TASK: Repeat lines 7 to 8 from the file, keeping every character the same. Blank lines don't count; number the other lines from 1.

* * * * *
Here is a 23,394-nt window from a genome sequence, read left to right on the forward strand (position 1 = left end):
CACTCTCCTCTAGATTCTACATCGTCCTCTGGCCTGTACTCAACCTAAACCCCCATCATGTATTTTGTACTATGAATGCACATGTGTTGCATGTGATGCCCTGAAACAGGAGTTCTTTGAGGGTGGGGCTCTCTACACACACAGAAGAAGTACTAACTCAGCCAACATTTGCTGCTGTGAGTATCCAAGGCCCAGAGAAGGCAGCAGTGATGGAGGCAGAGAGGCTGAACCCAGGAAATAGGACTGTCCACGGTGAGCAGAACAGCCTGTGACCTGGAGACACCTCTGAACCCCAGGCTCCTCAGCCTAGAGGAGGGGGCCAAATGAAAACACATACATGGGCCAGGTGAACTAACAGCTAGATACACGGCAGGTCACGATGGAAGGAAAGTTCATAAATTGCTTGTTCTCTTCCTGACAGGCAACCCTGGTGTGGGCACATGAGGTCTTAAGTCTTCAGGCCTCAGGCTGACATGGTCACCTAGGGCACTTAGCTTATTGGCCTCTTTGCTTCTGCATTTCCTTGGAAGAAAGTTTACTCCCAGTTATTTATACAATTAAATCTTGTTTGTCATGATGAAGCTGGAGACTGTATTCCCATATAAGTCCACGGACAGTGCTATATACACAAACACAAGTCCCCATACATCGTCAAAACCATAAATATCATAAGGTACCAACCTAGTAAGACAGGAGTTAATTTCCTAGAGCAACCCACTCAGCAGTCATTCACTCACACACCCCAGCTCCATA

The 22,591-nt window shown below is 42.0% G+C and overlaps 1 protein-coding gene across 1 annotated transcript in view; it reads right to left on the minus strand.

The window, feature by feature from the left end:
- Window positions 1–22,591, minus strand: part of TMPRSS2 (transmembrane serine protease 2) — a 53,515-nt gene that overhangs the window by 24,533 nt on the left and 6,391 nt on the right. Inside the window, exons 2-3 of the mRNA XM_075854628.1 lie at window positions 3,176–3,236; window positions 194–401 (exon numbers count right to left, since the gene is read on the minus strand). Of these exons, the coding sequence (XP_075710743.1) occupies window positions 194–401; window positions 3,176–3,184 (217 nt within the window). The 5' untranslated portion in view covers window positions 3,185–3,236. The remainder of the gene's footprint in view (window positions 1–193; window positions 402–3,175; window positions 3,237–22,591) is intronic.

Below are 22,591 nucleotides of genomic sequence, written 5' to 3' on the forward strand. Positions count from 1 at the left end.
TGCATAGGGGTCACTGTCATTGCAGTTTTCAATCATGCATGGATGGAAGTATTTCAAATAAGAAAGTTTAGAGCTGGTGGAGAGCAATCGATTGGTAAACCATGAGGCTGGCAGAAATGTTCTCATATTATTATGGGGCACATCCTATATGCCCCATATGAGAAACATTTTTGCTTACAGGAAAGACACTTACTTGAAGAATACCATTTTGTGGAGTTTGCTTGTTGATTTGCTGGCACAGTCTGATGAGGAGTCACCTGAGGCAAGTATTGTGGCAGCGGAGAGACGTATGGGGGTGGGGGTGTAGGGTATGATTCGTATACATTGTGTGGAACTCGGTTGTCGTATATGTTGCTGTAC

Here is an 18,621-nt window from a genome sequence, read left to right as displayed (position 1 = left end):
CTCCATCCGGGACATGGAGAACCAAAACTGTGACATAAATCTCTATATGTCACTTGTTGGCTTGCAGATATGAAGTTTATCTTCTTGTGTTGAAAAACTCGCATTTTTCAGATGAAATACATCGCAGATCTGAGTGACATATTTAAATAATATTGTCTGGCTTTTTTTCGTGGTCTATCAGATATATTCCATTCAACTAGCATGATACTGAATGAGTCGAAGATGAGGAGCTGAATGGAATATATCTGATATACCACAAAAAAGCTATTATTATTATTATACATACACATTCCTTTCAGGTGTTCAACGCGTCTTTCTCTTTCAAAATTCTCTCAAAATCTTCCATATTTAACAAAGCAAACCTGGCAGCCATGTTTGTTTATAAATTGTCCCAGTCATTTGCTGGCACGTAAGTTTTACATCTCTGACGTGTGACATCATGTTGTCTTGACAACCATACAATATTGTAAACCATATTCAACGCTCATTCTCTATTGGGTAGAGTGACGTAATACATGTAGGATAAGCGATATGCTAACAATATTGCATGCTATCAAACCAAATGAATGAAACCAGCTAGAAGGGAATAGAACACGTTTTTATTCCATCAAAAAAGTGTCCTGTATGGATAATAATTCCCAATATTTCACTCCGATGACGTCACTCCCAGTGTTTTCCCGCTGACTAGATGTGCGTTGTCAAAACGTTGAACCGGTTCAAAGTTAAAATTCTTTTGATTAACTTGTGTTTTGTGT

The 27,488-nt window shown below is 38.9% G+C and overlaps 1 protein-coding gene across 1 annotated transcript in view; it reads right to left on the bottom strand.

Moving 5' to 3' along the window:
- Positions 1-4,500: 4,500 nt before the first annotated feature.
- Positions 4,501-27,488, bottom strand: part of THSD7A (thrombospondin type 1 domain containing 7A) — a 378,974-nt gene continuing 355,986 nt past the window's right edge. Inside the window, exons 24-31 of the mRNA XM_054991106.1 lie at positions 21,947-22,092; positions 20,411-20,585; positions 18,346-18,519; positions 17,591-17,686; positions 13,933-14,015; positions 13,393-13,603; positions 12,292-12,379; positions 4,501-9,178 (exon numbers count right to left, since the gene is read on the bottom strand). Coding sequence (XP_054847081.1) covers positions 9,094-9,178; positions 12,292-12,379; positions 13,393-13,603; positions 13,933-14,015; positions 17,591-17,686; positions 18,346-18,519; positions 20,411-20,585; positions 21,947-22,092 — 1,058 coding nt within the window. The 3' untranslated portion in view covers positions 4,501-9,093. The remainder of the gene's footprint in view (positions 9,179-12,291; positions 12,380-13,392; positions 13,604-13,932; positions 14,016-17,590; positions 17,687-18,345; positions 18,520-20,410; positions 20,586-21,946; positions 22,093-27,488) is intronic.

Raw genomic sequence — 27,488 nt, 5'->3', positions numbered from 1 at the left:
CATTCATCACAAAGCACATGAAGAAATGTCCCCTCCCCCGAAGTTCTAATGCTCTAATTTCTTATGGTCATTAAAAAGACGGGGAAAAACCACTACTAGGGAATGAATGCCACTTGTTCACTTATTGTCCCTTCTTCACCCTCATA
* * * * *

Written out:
TGCATAGGGGTCACTGTCATTGCAGTTTTCAATCATGCATGGATGGAAGTATTTCAAATAAGAAAGTTTAGAGCTGGTGGAGAGCAATCGATTGGTAAACCATGAGGCTGGCAGAAATGTTCTCATATTATTATGGGGCACATCCTATATGCCCCATATGAGAAACATTTTTGCTTACAGGAAAGACACTTACTTGAAGAATACCATTTTGTGGAGTTTGCTTGTTGATTTGCTGGCACAGTCTGATGAGGAGTCACCTGAGGCAAGTATTGTGGCAGCGGAGAGACGTATGGGGGTGGGGGTGTAGGGTATGATTCGTATACATTGTGTGGAACTCGGTTGTCGTATATGTTGCTGTAC

Here is an 18,621-nt window from a genome sequence, read left to right as displayed (position 1 = left end):